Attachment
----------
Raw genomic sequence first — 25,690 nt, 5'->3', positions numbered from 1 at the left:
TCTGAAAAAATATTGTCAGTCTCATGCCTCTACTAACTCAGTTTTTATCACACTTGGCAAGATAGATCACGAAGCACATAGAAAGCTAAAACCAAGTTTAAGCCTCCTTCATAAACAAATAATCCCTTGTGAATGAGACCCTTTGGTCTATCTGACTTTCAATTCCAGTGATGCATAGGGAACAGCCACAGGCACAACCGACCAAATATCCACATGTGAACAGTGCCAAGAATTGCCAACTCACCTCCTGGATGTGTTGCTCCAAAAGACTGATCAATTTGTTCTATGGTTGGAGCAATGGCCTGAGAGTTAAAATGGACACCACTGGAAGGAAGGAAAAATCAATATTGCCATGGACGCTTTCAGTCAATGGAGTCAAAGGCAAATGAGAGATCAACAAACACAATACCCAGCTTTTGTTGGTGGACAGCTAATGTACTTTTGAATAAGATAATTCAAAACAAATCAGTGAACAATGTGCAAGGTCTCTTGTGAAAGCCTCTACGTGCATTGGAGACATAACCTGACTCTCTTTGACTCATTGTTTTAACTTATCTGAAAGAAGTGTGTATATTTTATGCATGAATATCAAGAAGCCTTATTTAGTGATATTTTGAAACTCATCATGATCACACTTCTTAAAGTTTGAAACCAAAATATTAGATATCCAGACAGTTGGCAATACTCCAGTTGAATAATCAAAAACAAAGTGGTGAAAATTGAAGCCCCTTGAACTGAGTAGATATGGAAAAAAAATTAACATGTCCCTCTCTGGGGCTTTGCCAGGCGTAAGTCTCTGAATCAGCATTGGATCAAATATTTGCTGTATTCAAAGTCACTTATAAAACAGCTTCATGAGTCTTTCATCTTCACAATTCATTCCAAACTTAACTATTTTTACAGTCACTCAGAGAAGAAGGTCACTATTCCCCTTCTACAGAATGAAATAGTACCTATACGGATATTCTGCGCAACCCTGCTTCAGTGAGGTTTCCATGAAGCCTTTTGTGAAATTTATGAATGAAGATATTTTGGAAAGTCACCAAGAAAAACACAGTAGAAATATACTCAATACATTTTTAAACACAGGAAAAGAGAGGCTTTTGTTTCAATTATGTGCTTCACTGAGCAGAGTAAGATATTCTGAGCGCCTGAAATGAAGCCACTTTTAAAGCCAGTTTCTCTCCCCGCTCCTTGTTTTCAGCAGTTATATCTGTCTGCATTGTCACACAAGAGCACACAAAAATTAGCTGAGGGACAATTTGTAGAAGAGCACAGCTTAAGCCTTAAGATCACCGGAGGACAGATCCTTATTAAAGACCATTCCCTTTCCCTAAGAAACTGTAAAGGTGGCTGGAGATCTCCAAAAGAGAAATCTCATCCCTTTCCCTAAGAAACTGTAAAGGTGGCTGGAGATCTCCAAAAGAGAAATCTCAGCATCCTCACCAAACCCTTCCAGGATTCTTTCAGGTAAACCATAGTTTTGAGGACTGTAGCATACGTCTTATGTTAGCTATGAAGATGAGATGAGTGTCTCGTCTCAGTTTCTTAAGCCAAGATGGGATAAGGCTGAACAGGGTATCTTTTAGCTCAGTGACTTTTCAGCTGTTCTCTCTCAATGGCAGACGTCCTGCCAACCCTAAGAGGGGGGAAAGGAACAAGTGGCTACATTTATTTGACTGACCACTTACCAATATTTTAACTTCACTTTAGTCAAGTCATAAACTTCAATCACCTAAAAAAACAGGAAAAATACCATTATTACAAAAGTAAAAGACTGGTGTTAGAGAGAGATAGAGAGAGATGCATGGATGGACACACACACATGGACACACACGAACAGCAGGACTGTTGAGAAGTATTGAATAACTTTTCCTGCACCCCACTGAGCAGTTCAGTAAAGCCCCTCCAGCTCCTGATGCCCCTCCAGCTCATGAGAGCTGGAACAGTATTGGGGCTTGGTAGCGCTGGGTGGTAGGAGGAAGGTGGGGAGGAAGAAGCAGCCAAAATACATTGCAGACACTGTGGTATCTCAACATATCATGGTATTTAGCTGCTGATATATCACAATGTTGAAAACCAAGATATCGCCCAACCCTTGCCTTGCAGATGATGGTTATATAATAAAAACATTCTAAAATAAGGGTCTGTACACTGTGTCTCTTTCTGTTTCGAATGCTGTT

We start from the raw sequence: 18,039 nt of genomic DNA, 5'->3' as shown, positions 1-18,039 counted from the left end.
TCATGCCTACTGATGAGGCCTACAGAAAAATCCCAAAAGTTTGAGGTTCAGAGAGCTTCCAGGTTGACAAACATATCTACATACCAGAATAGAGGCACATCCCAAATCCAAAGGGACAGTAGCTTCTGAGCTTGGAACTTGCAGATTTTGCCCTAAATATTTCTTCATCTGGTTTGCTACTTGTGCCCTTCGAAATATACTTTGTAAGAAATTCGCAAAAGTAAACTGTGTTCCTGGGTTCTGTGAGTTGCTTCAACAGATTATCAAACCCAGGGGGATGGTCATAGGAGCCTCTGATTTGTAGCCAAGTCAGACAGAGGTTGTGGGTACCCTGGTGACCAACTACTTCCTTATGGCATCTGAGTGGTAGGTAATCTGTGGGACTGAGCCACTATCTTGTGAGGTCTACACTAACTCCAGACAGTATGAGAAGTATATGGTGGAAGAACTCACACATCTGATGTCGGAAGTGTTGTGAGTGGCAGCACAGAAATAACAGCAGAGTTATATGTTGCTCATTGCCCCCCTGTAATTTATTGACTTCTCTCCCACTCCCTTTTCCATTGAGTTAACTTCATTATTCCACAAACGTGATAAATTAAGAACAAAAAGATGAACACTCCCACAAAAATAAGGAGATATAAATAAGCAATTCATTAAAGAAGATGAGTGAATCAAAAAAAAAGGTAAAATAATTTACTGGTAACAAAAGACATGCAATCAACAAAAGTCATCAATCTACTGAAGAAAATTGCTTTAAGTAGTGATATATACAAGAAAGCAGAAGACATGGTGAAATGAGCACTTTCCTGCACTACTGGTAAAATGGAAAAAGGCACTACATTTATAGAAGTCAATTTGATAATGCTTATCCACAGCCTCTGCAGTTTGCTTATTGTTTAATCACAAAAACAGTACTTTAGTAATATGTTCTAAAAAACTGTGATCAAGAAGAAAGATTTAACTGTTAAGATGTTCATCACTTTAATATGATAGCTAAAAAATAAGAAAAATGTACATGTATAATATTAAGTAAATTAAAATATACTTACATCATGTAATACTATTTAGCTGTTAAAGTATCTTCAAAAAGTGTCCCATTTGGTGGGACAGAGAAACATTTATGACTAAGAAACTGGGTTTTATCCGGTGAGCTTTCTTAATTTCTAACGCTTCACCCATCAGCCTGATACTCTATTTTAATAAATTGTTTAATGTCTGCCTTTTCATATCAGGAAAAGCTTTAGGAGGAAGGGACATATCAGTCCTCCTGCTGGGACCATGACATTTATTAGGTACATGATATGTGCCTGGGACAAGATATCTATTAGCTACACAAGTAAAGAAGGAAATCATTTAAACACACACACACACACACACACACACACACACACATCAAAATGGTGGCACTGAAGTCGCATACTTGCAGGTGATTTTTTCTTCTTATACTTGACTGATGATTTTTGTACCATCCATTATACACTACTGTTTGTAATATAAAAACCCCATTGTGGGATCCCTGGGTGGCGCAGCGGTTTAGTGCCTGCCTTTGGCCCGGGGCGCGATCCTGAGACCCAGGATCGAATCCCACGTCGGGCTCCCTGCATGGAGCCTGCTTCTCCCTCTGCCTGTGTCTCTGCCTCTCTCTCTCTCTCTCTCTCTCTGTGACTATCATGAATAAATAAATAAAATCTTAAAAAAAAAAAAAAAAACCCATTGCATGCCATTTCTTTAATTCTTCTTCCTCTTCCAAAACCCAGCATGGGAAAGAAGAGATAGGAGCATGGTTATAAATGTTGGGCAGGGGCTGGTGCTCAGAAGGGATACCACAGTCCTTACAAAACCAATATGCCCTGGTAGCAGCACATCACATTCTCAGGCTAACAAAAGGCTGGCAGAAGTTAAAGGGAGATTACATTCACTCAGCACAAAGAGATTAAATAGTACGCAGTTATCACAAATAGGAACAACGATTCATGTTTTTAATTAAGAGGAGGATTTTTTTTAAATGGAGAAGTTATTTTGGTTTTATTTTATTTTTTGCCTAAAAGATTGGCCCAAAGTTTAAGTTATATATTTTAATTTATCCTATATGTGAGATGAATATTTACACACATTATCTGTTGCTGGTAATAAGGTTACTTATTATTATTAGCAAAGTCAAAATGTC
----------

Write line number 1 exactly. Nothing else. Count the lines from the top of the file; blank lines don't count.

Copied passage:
Raw genomic sequence first — 25,690 nt, 5'->3', positions numbered from 1 at the left: